WGDs in angiosperms have been associated with shifts in diversification rate, although mostly after a considerable lag time, leading to the conclusion that WGDs promote, but are not sufficient to cause increased diversification. The generally high and increasing diversification rates have been attributed to the cumulative effect of these ancient WGDs16. We also do not observe a strict association of rate shifts with WGDs in Brassicaceae. The lag-time (time span between WGD and associated increased diversification17) ranges from 0.6 my to 49.2 my in angiosperms16. For the diversification after the At-β WGD event (85 mya21 including Brassicaceae with Cleomaceae and Capparaceae) a lag time of at least 36 my can be assumed. At-α was not analyzed, but our data provide a lag time of about 10 my (At-α WGD ~35 mya and core Brassicaceae rate shift ~25 mya). Within Brassicaceae, lag time is in a similar range for the two tribes with both events (12 my and 17 my between an assumed WGD at the base of the tribe and later diversification in Physarieae and Cochlearieae, respectively). This is considerably longer than the mean lag-phase (time span between tribal stem age and first lineage divergence) of about 5 my (Supplementary Figs. 9 and 10, Supplementary Table 2) and highlights the long-lasting impact of WGD on any other factor increasing diversification such as environmental change, migration or coevolution. Our study does not provide further data to explore combinatorial effects of WGD with other factors driving morphological disparity, and we can only summarize earlier findings that lineage diversification and differentiation in Brassicaceae is often associated with major environmental change18,34,39.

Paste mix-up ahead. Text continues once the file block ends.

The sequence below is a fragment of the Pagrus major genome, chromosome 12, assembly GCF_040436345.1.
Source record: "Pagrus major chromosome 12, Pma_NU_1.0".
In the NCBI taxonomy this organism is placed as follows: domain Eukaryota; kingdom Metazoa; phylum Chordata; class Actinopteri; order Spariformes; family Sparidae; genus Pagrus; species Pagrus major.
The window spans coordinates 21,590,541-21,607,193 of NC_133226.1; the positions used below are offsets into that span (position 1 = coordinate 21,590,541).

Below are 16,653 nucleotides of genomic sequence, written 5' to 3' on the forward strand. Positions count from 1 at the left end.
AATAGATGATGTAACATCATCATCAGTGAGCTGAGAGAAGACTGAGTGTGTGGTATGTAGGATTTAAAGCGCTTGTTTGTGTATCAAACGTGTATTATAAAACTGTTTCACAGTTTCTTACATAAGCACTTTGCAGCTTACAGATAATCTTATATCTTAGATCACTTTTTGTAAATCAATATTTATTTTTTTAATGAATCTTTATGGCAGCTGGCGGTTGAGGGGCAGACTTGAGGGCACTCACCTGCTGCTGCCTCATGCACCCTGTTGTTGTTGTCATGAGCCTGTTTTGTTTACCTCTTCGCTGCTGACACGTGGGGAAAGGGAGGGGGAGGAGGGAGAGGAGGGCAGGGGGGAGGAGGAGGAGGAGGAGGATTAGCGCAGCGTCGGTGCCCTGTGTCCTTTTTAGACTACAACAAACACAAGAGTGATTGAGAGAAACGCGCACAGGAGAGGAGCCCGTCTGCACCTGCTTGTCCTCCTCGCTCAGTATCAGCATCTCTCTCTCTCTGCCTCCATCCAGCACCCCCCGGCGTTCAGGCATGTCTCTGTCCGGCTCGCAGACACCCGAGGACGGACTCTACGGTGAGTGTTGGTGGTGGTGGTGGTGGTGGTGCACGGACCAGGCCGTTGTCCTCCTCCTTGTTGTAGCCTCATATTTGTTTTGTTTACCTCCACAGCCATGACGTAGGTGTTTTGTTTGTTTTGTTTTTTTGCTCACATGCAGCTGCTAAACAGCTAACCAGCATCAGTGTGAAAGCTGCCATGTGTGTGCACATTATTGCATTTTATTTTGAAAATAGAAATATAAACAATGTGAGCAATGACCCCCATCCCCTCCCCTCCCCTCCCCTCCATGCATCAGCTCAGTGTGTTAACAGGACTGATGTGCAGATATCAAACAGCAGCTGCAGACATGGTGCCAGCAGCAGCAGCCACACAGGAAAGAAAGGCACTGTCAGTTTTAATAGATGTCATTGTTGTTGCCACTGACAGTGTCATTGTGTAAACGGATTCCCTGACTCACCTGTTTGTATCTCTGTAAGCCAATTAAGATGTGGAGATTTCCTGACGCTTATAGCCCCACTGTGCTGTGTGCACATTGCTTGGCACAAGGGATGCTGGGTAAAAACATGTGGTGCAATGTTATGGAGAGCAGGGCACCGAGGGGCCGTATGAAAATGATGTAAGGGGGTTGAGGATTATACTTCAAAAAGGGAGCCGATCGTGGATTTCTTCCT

The herein elaborated phylogenetic framework based on plastome data and the entire rDNA operon has been explored to denote species within tribes and identify those genera, which remain orphan taxa and are not assigned to any tribe. Main evolutionary lineages were defined accordingly. However, phylogenetic relationships among tribes should be regarded as a work in progress and may be further resolved in the future with comprehensive nuclear genome datasets28,31 that allow for to the reconstruction of the early evolutionary history of any given tribe. Consequently, our conclusions refer to evolutionary patterns on the level of major evolutionary lineages. However, alternative concepts based on phylogenies derived from the nuclear genome, with additional lineages, were analyzed as well, and resulted in congruent patterns. Furthermore, our conclusions are not based on statistical tests that rely on a resolved genus-level phylogeny (disparity, lineage differences, DAPC). Those tests that use phylogenetic relationships among tribes (phylogenetic ANOVA, test for phylogenetic signal) may be affected if a future comprehensive nuclear genome phylogeny is used and may provide additional significant results. We were not able to reconstruct changes of morphological disparity over time and along lineages since this requires a fully resolved evolutionary history of Brassicaceae incorporating phylogenetic evidence from both plastid and nuclear genomes. This is also a prerequisite for future research studying past environmental parameters driving evolutionary patterns and processes.